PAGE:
It seems to me that all morality is based on the belief that death is a bad thing. If we believed that death was desirable - for whatever reason - most everything would break down. But isn't it true that views on death are culturally determined - at least to some extent? Any thoughts would be appreciated.

Thoughts on everything are culturally determined, including lying, stealing, murder, sex etc. so the fact that culture affects our thinking is not that relevant to understanding how morality works. I wonder why you think that death is so significant for morality. It seems to me that one might take a welcoming attitude to death without it having any relevance for one's attitude to morality. Do most people think that death is a bad thing? I just don't know, and why should not someone decide to welcome death for one reason or another (boredom with life perhaps) while holding firm to his or her general ethical attitudes?

I don't really have any firm views on this issue -- though I am inclined to agree that morality need not have any particular link to attitudes to death -- but the question did just happen to remind me of the following passage from Herodotus (Histories, 5.3-4):

"The Thracians have many names, each tribe according to its region, but they are very similar in all their customs, save the Getae, the Trausi, and those who dwell above the Crestonaeans. As for the Getae, who claim to be immortal, I have already given an account of their practices. The Trausi, who in all else conform to the customs of other Thracians, do as I will show at the times of birth and death. When a child is born, the kinsmen sit around it and lament all the ills that it must endure from its birth onward, recounting all the sorrows of men. The dead, however, they bury with celebration and gladness, asserting that he is rid of so many ills and has achieved a state of complete blessedness."

It's something to think about.

In Plato’s Phaedo, Socrates explains to his friends why, in the face of his imminent execution, he is in a good mood. His whole life, he reports, has been a preparation for death (64a-b): after he dies, his soul will be separated from his body, and he will finally be able to attain the only thing of genuine value– knowledge of the forms (65b-e, 66b-67b, 69a-b). If Socrates is right, Cebes rightly asks, why shouldn’t we all commit suicide? (61b) Because, Socrates rather lamely responds, we are the property of the gods, and they should decide when we die (62b-c). Without such a view about the property rights of the gods, Cebes’ question is difficult for a person like the Socrates of the Phaedo to answer. We might think that suicide would be wrong because in death we are unable to meet our responsibilities to others, but what sense can one make of these responsibilities, if they, too, would be better off dead?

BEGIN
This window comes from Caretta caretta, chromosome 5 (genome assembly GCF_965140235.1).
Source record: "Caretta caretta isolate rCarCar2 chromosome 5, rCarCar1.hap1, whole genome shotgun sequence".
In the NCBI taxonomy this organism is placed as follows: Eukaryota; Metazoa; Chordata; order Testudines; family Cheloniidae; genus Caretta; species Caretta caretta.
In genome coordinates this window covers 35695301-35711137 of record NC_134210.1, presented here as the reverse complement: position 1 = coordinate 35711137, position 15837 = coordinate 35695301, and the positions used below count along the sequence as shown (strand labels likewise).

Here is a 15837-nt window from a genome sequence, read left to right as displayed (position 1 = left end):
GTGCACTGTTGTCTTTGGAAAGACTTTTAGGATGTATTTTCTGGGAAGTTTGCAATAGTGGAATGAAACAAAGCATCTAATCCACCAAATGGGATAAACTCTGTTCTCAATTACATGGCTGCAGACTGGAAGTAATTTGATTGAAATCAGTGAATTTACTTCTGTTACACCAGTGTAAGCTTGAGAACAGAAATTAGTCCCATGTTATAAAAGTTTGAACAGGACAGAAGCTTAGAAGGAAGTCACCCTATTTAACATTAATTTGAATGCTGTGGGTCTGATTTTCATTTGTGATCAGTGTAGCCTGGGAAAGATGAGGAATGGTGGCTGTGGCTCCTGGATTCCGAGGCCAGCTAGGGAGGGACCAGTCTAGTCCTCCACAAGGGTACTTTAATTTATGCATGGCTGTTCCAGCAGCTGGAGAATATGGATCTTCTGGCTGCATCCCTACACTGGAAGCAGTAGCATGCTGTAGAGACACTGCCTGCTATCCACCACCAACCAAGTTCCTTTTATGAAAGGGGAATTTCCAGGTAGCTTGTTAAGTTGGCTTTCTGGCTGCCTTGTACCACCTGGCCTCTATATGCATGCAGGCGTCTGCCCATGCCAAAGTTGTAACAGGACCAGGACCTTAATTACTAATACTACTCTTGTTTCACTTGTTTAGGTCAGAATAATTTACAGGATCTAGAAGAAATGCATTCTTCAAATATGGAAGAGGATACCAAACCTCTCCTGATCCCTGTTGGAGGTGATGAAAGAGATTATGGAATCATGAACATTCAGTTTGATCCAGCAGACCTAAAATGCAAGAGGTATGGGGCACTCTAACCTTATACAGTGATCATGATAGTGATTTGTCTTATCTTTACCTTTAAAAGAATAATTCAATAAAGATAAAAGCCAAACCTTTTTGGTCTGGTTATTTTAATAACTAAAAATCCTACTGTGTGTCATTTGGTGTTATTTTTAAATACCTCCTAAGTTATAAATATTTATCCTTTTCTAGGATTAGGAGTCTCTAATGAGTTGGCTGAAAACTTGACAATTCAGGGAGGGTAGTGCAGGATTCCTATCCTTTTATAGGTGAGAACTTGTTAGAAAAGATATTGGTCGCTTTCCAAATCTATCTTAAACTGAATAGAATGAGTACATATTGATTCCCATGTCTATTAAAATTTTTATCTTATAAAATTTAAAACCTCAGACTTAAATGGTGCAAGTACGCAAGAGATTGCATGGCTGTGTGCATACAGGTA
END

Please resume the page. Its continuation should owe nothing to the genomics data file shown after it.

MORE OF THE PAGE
Despite what Socrates suggests about the extraordinary virtues of philosophers who are convinced by his doctrine, it seems to me that if it really were true, as the questioner suggests, that death is more desirable than life, then our whole moral system would be out of wack. Sure, the philosopher who is aiming for death would be bold in battle since he wouldn’t fear death, and so might be in some sense extraordinarily courageous (68d-69a). But what possibly could motivate him to fight for the lives and well-being of his fellow citizens, if, in fact, death would be a blessing to them? Wouldn’t he be benefitting his enemy and harming his friends if he were to kill in battle his fellow citizens’ potential killers? And what sense could one make of the virtue of justice, if there are no genuine goods in this life to distribute more or less fairly?

I think, though, that despite Socrates’ many arguments for the immortality of the soul and the promise of knowledge of the forms in the afterlife, we have no good reason to believe that (except in cases of terrible suffering) death is anything other than a loss, one of the greatest losses one can suffer, and that for this reason, our moral codes rightly demand that we work hard to protect human life. (For further thoughts on the harm of death, see Question 1596.)

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